“Your new supervisor?” I asked.
“Yes,” Stella explained. “Everyone on the interview team agreed this was the best candidate, but she’s been in the role for two months now, plenty of time for adjustment and it’s just not working out.”
“And this candidate had worked at this level before?”
“Well, not really, but she said she was ready for it. That’s why she was leaving her old job, not enough challenge in it.”
“This is a supervisor position, what’s the time-span of the longest task in the role?”
“Nine months,” Stella replied.
“Tell me about it?” I pulled out a piece of paper to make some notes.
“It’s scheduling,” she continued. “Some of our equipment is very expensive, difficult to get and difficult to move from one job to the next. It can cost us $15,000 just for the riggers to relocate some of the pieces. So we schedule our logistics out six to nine months. And when we schedule it, we stick to plan. Too expensive to do otherwise.”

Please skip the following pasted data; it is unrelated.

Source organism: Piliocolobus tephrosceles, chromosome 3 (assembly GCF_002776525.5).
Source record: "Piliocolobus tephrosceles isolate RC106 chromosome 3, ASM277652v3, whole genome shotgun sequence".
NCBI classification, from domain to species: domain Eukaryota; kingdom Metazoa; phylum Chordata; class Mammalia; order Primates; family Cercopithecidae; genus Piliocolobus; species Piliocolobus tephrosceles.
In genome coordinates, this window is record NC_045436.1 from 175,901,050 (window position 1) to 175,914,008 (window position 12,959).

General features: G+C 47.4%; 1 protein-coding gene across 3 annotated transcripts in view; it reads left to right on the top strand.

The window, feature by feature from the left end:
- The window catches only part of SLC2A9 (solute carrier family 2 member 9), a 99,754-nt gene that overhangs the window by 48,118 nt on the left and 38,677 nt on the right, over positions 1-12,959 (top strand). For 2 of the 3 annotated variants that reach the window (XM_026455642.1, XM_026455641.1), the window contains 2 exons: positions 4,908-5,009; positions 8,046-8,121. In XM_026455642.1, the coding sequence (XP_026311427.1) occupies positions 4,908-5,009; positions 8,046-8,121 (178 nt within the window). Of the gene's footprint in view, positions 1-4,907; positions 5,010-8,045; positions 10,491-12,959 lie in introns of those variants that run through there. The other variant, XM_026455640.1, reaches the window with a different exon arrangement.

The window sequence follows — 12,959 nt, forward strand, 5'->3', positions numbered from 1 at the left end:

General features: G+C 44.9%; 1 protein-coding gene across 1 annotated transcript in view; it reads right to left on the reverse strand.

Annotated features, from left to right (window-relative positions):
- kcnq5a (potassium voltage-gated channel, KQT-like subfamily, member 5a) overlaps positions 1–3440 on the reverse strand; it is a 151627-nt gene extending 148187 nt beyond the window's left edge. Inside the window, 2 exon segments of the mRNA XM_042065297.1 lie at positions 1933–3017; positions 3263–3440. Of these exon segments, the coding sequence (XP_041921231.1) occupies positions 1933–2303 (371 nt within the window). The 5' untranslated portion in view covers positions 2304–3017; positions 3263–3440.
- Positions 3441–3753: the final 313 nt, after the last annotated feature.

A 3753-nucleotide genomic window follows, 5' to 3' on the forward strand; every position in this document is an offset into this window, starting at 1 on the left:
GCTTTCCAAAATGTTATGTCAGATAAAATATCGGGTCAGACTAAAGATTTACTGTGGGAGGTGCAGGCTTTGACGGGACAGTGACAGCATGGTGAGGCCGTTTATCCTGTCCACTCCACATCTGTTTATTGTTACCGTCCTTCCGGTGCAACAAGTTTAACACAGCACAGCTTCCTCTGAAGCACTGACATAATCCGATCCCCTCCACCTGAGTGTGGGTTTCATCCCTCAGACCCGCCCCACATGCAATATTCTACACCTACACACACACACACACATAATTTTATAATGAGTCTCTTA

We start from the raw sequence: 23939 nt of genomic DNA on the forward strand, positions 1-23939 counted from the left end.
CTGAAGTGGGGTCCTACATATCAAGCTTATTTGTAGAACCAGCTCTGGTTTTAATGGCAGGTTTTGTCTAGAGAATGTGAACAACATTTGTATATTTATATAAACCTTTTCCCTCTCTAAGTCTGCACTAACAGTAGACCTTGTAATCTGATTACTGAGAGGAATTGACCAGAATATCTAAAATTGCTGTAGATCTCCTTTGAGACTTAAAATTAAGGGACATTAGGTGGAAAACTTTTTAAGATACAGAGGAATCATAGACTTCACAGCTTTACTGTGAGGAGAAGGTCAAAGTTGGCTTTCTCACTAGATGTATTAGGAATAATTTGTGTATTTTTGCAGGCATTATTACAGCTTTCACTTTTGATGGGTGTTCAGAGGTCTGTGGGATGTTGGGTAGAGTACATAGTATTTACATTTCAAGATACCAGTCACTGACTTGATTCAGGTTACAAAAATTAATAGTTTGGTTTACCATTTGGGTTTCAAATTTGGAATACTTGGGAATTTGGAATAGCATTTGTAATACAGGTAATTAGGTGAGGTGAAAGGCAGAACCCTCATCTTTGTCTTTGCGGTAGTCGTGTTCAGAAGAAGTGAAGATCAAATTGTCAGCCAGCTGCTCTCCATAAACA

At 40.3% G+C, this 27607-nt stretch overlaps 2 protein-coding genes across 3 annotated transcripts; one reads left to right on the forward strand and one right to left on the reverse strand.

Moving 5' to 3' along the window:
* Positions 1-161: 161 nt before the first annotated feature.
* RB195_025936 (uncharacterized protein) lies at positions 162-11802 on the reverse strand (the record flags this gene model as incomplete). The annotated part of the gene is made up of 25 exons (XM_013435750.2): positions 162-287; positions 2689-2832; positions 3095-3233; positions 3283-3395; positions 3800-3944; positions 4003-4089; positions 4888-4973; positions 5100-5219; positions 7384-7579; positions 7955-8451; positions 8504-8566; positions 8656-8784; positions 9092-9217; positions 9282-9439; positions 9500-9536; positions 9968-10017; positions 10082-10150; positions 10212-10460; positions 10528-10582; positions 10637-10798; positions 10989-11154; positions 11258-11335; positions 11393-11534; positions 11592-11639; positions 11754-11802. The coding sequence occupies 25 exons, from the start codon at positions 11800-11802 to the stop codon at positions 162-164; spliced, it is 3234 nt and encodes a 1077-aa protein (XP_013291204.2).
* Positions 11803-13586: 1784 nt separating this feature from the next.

“And your candidate provided evidence of nine month time span work in the past?”
“Evidence? No, but she assured us she was up to the task.”